It can be difficult for victims of an uninsured driver to successfully navigate the laws of an uninsured motorist claim on their own. It is easy to be mislead by the insurance companies in giving recorded statement, not understanding the forms they want you to sign, or being uninformed about how much compensation you should receive for your injuries. If you say or do the wrong thing in communicating with the insurance company, you may lose important benefits allowed under the law. The auto insurance company will have a team of attorneys that will attempt to defend the interests of the insurance company over your own best interests.
Tips After a Collision with a Uninsured Driver
Unless it is a hit and run, many accident victims do not learn at the scene about a driver being uninsured. We have found that drivers at the scene will provide proof of insurance that has expired or is otherwise fraudulent. Proof of valid coverage is typically not performed until after a formal claim is made with that insurance company. Because you may not learn until after the fact that the negligent driver was also uninsured, its important to always take this steps following a car accident:
1. Gather as Much Information At the Scene
As with any collision, try to get as much information as possible about the driver. Ask the driver for his name, contact information, driver’s license number, and a copy of his insurance card. Take pictures of all the damage to your car, the other cars, and the license plate on any vehicle involved in the collision. Ask anyone at the scene if they saw or heard the collision, as it is important to get the names and all contact information of any witnesses. Now these days, the chances that the collision was caught on camera is greater. Look around to see if there is a traffic camera that could have captured the incident, or any surveillance camera at a neighboring businesses. Never rely solely on the police officer to get any of this information. We have seen that police do not take the time to do a thorough investigation, so make it a priority for you to gather as much information on the scene.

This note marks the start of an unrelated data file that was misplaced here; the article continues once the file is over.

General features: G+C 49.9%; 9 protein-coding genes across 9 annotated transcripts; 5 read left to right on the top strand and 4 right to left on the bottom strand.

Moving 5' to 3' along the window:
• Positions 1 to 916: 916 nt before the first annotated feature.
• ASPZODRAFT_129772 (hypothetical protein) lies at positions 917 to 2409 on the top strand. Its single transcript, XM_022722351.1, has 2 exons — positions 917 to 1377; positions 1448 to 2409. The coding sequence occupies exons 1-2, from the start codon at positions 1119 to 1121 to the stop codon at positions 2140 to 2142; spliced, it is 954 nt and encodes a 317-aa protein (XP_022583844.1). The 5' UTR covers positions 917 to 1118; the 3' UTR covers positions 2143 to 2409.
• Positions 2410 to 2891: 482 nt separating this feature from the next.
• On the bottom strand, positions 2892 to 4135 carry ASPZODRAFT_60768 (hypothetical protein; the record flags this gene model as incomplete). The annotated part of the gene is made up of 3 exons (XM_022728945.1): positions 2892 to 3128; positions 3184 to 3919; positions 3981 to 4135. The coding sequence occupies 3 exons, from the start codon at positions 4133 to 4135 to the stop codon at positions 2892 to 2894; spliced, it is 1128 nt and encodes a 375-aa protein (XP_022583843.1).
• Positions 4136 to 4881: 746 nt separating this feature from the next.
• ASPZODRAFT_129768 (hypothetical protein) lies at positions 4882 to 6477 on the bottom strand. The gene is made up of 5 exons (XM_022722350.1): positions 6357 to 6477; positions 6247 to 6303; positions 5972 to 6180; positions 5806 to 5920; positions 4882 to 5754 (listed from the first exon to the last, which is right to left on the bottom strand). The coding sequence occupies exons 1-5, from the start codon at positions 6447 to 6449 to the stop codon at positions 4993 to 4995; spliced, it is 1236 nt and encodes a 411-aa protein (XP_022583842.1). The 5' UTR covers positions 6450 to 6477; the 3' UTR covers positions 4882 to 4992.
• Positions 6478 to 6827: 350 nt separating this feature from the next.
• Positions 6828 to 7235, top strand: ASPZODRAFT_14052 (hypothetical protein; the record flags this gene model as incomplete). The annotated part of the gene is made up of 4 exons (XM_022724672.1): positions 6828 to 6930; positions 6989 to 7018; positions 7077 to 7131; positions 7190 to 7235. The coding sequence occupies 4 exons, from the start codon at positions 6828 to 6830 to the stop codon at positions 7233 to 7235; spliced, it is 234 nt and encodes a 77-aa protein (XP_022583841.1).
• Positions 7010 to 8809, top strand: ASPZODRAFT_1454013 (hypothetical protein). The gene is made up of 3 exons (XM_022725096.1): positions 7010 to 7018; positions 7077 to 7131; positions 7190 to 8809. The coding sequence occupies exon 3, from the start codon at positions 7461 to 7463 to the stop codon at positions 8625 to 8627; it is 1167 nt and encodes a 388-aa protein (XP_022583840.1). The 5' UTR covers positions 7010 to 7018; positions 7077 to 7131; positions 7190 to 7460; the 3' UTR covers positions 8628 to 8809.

2. Always Call The Police
Whether the other driver is cooperative or not, call the police immediately. This is especially true if the damage is extensive or injuries are sustain. The police will document the incident and should provide you with an FR-10 Report, which is an exchange of driver information. Also, the police should prepare a TR-310 Traffic Collision Report, which is the complete accident report. TR-310 Traffic Collision Report is generally available within 30 days after the collision from the SC Department of Motor Vehicles. These police reports can become critical to any insurance claim. For example, without a police report you are barred for recovering for any hit and run collision under South Carolina statutory laws.
3. Contact Your Insurance Company and get Help from an Experienced Lawyer
The insurance company should be contacted the same day of the collision, or as quickly as possible. Call your insurance company and follow the necessary steps to inform them of the accident. The insurance company will want you to send in the FR-10 Report. Notifying your insurance company will not increase your rates if the other driver is at fault, and is essential if the other driver is uninsured. Your insurance company will be able to determine if your policy covers uninsured drivers and offer directions on what to do next. If you have substantial injuries, you should not give a statement to the insurance company without first seeking the advice of the best attorney you can find to answer your questions.
Our Attorneys Can Help with your Uninsured Motorist Insurance Claim
The Goings Law Firm has years of experience helping victims of collisions caused by negligent uninsured drivers. Bringing an uninsured motorist claim in South Carolina can be difficult on your own, and without the best attorney for your case, you may not get the compensation that you are entitled under the law. Contact us today for a free case evaluation or call us at 803-350-9230.